What A Few Words Can Say
I’ve got a little survey I want to do today. It is regarding the first line of a book I’m reading about what a few words can say.
I had certain feelings and thoughts after reading that first sentence, and I want to see what feelings and thoughts you have about it as well.
I purchased it after reading just a few reviews, which is unlike me. I’d seen the cover of this book on other sites. But the book cover was kind of confusing and put me off somewhat. It has a snake on the front and I hate snakes. Even depictions of snakes.
So with this dichotomy, what made me go ahead and order this book when I usually read many reviews first before I commit?
What The First Sentence Says To You:
I’m interested in what the first sentence says to you in revealing what kind of story this could turn out to be.
Okay, here we go. The first sentence of “Demon Copperhead” is:
“First, I got myself born.”
Just five words. What do those words say to you in terms of the person saying them, their background, their age and so on?
Do you think the words come from a man, woman, or child? What region might they be from? What kind of life do they possibly lead?
I’m using this sentence to show how predisposed we are by a few simple words.
What do these 5 words tell you, if anything?
In terms of human behavior, are we predisposed to be motivated in different ways. Personality theory and research show that we are, in fact, motivated in different ways based on our personality traits.
Have you heard of cognitive dissonance?
Leon Festinger was a 20th century psychologist who developed the theories of cognitive dissonance and social comparison in the 1950s.
In 1955, Festinger left the University of Minnesota for Stanford University, where he and his students launched a series of laboratory experiments testing cognitive dissonance theory and extending it to a wide range of phenomena.
One of the best known was the forced-compliance paradigm, in which the subject performed a series of repetitive and boring menial tasks. And then the subject was asked to lie to the “next subject” and say that the tasks were interesting and enjoyable.
Some subjects were paid $1 for lying, while others were paid $20.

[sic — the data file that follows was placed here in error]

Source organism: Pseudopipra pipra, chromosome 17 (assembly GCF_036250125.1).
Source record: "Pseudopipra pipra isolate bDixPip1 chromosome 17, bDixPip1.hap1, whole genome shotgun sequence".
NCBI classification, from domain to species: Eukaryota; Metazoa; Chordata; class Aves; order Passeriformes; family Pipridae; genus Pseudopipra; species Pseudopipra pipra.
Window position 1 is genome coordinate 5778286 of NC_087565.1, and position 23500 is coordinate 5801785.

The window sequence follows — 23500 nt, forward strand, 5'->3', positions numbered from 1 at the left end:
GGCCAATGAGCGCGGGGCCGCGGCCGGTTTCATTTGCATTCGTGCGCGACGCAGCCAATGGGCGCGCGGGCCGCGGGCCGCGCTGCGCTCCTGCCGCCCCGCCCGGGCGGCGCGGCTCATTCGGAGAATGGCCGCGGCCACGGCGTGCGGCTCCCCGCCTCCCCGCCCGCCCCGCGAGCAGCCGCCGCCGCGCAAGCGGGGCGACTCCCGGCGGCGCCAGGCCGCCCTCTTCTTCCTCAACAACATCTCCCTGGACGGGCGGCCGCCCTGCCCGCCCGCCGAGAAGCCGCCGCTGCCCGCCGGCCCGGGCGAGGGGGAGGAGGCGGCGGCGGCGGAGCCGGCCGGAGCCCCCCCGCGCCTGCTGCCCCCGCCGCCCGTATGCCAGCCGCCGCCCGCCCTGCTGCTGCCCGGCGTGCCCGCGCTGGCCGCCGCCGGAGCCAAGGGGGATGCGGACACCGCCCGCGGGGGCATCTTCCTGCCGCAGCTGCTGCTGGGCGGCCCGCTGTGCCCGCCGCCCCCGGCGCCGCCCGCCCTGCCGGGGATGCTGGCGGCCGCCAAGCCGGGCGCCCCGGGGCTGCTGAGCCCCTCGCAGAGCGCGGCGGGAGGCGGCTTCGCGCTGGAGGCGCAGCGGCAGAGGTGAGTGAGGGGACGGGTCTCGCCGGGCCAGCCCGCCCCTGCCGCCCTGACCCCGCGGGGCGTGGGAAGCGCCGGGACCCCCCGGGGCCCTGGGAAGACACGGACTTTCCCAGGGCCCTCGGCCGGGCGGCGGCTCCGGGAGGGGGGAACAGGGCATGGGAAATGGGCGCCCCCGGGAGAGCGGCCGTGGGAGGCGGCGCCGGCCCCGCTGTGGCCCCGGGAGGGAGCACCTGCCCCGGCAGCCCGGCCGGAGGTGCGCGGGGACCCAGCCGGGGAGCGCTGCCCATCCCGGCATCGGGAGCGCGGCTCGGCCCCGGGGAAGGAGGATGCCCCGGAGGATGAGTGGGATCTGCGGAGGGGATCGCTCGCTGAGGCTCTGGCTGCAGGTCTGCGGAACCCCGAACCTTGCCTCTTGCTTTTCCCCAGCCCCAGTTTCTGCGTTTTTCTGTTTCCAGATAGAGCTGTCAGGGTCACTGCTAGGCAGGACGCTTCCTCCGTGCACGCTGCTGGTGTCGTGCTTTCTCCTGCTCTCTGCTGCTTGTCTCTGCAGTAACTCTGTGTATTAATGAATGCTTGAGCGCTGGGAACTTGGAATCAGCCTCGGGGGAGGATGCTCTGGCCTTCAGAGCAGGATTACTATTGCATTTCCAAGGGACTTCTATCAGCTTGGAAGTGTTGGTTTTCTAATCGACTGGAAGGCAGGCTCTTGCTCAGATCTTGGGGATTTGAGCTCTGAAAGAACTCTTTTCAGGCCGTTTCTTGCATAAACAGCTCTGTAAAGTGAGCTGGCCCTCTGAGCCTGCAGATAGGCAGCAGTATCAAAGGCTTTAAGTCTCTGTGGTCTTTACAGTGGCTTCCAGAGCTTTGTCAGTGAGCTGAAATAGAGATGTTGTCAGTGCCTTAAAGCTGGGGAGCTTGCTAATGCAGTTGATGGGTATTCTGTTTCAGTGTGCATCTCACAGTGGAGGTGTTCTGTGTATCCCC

Based on dissonance theory, Festinger correctly predicted that the subjects who were paid $1 for lying later evaluated the tasks as more enjoyable than those who were paid $20.
The subjects who were paid $20 should not have experienced dissonance, because they were well rewarded and had ample justification for lying.
Whereas those who were paid $1 had little justification for lying and should have experienced cognitive dissonance.
To reduce the dissonance, they reevaluated the boring task as interesting and enjoyable.
The dictionary will tell you that dissonance means a tension or clash resulting from the combination of two disharmonious or unsuitable elements.
Cognitive dissonance is a mental conflict that occurs when your beliefs don’t line up with your actions. It can be something you don’t even notice because your brain sorts it out quickly.
An Example Of Cognitive Dissonance:
An article in Everyday Health uses this example: Say someone bumps into you on your way to work and you spill your coffee. You may initially feel pretty upset — ”just one more daily annoyance.”
But then you rationalize. You might say to yourself that it’s okay because there wasn’t much left. And, anyway, there’s coffee usually brewing in the office kitchen.
With this latter thought, you’ve reduced the dissonance almost immediately.
So back to the first sentence of the book I’m reading.
“First, I got myself born.”
What do those five words say to you? What are the first thoughts that enter your head?
There are no right or wrong answers here. I’ll go first.
“First, I was born,” tells me that this person is probably either young or not educated. In those few words, I feel as though this person hasn’t had an easy life thus far.
Okay, now it’s your turn. What do you first think when reading these 5 words?
‘First I got myseIf born’ I have to say that the wording of the first sentence immediately brought to mind a Victorian epitaph that I read about years ago …. so poignent with a tiny bit of sass and disappointment, maybe. It was the grave of a tiny baby in old London and on it was inscribed ‘If I was so quickly done for what on earth was I begun for’
So Brenda, I am wondering if the book is set in old England or in the American south, present time or the past. Look forward to hearing more.
To me it sounds like an older person starting to tell the story of their life and basically they have felt they’ve had no help with anything and have felt all alone, making their own way in life. But, I feel it is an odd sentence and does make me think, hummm.
I think it sounds like an older person from the South. Aside from that I cannot tell. I cannot wait to read the other comments. And I have this book on my list to read so I am anxious to see who you liked it.
I’ve read this book and I know who is saying this, but upon first reading, I’d think it was either an older, uneducated child, particularly from the south, or else an elderly, uneducated person telling their story.